Over the past year big improvements in how to install, configure and operate video analytics were made that will enable the acceleration of growth in adoption of video analytics. As any technology matures, new features are added and capabilities increase. With so much already invested in the development of these highly complicated video algorithms, however, it’s time to get a return on these investments. What enabled manufacturers to see this return was the adoption of the KISS model or Keeping it Simple. As a result of this adoption, existing video analytics providers and several new startup companies have employed different strategies that fall into three, much easier-to-support categories: rules-based configuration wizards, self-learning systems and the “search” analytics capability. Each of these analytic types solves the big challenges associated with highly complicated systems: Simplifying the support and competency required, while unleashing the value that comes as a result of user-customized video analytics.
Wizards to the Rescue
Most of the well-established or “legacy” video analytic manufacturers, who are still waiting for their ROI over the past five years, have improved at maturing the installation, setup and integration. When it comes to the configuration and operations, it’s taken until just recently to adopt the KISS model using software wizards. Wizards are software programs that help the users navigate a series of choices and dramatically improve the likelihood of a successful install or configuration. Because of the amount of work and logical required to create wizards, manufacturers typically don’t launch a new product with them. Instead, they rush to get the product into the market, only to find out later that no one can make the analytics work. Few companies could even get the video analytics installed and setup, forcing many manufacturers to sell professional installation services until the developers could simplify it. After a few years of development and many installation lessons learned, the manufacturers figured out “wizards” could solve their problems, only to see the same issues emerged with supporting the operations and reconfigurations. The manufacturers’ customer support departments initially dealt with this, however, as the customers grew, the cost of support also expanded. Wizards have also been built to bring ease to the operations side. Wizards could someday lower the required knowledge level to the point that anyone should be able to work with the systems.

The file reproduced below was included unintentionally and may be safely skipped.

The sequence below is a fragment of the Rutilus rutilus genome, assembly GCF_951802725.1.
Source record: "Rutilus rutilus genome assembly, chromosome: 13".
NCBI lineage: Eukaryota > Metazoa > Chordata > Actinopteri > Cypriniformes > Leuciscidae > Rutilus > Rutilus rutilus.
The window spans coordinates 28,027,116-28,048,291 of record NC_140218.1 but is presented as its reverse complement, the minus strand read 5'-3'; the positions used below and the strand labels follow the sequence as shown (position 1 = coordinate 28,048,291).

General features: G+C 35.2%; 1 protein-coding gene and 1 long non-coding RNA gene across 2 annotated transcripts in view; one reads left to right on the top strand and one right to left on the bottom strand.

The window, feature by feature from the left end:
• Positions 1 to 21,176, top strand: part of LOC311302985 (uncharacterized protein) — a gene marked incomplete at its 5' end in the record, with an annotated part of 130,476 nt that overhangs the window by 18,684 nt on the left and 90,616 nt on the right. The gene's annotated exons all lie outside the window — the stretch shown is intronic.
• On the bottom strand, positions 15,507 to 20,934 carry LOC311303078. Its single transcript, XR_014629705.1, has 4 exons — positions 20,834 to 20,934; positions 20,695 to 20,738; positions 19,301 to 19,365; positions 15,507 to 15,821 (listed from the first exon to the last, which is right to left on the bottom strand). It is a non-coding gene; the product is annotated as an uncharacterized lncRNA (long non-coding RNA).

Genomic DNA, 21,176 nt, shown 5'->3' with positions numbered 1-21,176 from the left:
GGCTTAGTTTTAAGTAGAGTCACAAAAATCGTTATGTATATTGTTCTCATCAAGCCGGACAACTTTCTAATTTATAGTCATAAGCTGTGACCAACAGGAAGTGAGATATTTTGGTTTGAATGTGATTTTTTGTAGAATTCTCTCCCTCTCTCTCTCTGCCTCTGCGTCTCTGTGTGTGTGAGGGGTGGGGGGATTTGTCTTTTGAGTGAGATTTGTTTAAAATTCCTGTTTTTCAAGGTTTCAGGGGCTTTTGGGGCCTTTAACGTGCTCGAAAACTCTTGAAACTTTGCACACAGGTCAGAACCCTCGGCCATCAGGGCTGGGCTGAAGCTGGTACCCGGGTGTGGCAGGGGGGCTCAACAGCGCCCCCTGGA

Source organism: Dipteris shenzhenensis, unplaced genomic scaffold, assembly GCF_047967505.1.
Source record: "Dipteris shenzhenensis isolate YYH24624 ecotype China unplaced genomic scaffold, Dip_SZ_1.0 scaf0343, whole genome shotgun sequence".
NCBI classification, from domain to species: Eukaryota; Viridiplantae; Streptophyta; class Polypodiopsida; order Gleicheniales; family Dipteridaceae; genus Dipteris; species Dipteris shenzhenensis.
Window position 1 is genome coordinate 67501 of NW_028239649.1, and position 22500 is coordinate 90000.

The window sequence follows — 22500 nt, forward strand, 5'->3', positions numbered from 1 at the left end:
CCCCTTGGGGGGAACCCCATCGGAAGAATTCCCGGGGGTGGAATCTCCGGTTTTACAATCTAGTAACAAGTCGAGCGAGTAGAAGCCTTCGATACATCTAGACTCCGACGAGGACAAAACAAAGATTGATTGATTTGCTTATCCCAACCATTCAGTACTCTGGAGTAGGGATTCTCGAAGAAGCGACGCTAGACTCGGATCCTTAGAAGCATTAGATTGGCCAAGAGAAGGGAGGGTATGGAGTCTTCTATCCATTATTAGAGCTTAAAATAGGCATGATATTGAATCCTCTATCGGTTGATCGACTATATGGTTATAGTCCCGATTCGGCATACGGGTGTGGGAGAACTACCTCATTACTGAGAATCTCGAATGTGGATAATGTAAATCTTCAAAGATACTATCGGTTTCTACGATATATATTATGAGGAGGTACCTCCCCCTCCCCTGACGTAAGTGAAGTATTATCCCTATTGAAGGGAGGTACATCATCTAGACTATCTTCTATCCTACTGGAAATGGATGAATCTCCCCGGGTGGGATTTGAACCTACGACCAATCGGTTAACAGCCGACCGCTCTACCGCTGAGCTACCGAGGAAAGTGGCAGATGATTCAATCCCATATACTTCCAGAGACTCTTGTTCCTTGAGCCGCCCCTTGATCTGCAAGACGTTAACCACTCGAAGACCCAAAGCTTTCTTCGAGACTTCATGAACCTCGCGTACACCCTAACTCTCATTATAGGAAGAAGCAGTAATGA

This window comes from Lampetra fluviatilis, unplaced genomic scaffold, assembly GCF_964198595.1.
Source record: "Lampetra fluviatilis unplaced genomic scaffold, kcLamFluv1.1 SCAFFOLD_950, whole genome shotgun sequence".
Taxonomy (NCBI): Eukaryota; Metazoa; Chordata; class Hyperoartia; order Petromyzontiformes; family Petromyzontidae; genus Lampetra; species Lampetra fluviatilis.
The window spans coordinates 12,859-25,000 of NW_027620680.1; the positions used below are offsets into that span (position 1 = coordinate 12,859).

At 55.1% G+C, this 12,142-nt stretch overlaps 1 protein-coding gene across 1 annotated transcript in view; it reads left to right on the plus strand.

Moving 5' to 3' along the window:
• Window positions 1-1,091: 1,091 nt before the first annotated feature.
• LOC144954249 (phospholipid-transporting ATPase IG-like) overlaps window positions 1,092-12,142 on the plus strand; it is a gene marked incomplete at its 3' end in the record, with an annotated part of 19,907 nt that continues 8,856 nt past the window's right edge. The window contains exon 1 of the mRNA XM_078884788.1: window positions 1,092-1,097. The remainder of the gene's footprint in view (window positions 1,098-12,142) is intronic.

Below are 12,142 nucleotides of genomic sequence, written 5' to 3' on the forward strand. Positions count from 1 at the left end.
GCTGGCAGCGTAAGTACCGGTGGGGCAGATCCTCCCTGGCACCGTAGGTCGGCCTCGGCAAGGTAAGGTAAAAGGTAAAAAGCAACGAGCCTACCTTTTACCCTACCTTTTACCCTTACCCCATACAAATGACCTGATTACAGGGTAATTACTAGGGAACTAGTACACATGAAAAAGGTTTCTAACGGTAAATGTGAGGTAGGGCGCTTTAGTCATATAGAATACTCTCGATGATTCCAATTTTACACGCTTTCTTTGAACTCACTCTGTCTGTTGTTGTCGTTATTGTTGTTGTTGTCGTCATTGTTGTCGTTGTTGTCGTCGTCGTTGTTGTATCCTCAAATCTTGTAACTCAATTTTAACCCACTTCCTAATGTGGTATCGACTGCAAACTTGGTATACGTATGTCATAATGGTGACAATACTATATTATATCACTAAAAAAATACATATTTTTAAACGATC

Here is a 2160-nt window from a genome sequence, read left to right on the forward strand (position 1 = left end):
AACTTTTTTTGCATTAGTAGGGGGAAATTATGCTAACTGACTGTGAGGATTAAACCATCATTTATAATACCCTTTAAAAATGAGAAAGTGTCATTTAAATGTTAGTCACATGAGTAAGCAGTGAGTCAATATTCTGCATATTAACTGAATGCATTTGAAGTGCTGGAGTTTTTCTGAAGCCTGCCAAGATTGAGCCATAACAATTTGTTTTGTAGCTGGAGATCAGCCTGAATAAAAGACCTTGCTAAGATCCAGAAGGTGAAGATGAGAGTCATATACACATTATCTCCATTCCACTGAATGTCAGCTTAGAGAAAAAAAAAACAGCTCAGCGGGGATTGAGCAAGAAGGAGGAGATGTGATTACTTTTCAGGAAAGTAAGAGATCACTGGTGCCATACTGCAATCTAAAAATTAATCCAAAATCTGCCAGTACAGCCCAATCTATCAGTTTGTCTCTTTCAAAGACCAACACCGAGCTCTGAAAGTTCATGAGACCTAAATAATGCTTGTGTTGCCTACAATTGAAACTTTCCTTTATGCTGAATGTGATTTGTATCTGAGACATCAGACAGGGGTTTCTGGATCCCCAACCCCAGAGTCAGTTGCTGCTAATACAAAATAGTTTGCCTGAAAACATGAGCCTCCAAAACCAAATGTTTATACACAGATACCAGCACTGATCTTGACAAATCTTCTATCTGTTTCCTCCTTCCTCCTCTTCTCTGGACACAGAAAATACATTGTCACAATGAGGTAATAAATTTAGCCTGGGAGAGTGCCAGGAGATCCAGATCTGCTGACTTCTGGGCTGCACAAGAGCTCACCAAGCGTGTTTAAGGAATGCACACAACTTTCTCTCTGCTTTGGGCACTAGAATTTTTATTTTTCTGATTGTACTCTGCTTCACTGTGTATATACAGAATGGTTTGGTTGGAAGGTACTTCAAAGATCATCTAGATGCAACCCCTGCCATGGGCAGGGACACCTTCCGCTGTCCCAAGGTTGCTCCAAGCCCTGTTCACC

To further expand on KISS, some new video analytics-based manufacturers developed an exception-based rules engine that keeps track of really long time spans. These exception-based rules engines are then able to run automated queries that compare video footage in real-time against an expected or normal video scene. It’s basically allowing for a customer to deploy video analytics without knowing anything upfront about what the expected event or alarm conditions would be. So, when something new happens that previously hadn’t happened, then the self-learning (or exceptions-based) rules engine would notify an operator of a potential problem. The entire process of self-learning is in three learning phases. The first is called the observe phase, and during this phase, the system is cataloging everything that is moving within the camera’s field of view. After about a week of the observe phase, the learning phase begins in which the system is categorizing, classifying and correlating the objects, their trajectory and time. The final phase is the respond phase in which the system is comparing the previous two phases and notifying the video operator or guard of inconsistencies between the two. Self-learning video analytics systems are gaining popularity because the monitoring value analytics can provide is now as simple as plug and play, instead of plug and perfect.
Search after the Fact
The search video analytic segment is also a KISS-based model on the initial system setup. Search systems also allow users to save defined search criteria in order to make an ongoing, repeatable process simpler. However, search products are used post-incident and not real-time so as an investigation tool, they do still have some complexities. This is still an improvement because the operator is required to work more frequently doing repetitive tasks therefore eliminating the needs for wizards which help with infrequently used activities.
Keeping it simple is the biggest improvements the video analytics market has made and the adoption of this model will propel the video analytics market into the mainstream. Interestingly, it took some really smart people to develop video analytics, but it takes KISS to make them work.